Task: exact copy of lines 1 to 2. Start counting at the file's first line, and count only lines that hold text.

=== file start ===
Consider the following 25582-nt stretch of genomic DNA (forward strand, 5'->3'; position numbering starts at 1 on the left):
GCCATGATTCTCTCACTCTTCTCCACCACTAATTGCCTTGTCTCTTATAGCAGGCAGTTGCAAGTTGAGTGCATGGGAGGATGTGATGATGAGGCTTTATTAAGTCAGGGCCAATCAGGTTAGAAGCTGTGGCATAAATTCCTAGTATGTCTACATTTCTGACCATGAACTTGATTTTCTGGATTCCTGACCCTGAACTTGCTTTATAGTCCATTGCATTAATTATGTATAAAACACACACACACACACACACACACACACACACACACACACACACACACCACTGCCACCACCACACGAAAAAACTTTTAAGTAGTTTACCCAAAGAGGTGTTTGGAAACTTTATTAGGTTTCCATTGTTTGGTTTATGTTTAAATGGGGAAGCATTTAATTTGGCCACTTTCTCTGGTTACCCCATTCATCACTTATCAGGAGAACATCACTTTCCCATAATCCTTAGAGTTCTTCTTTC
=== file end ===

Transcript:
Consider the following 25582-nt stretch of genomic DNA (forward strand, 5'->3'; position numbering starts at 1 on the left):
GCCATGATTCTCTCACTCTTCTCCACCACTAATTGCCTTGTCTCTTATAGCAGGCAGTTGCAAGTTGAGTGCATGGGAGGATGTGATGATGAGGCTTTATTAAGTCAGGGCCAATCAGGTTAGAAGCTGTGGCATAAATTCCTAGTATGTCTACATTTCTGACCATGAACTTGATTTTCTGGATTCCTGACCCTGAACTTGCTTTATAGTCCATTGCATTAATTATGTATAAAACACACACACACACACACACACACACACACACACACACACACACACACCACTGCCACCACCACACGAAAAAACTTTTAAGTAGTTTACCCAAAGAGGTGTTTGGAAACTTTATTAGGTTTCCATTGTTTGGTTTATGTTTAAATGGGGAAGCATTTAATTTGGCCACTTTCTCTGGTTACCCCATTCATCACTTATCAGGAGAACATCACTTTCCCATAATCCTTAGAGTTCTTCTTTC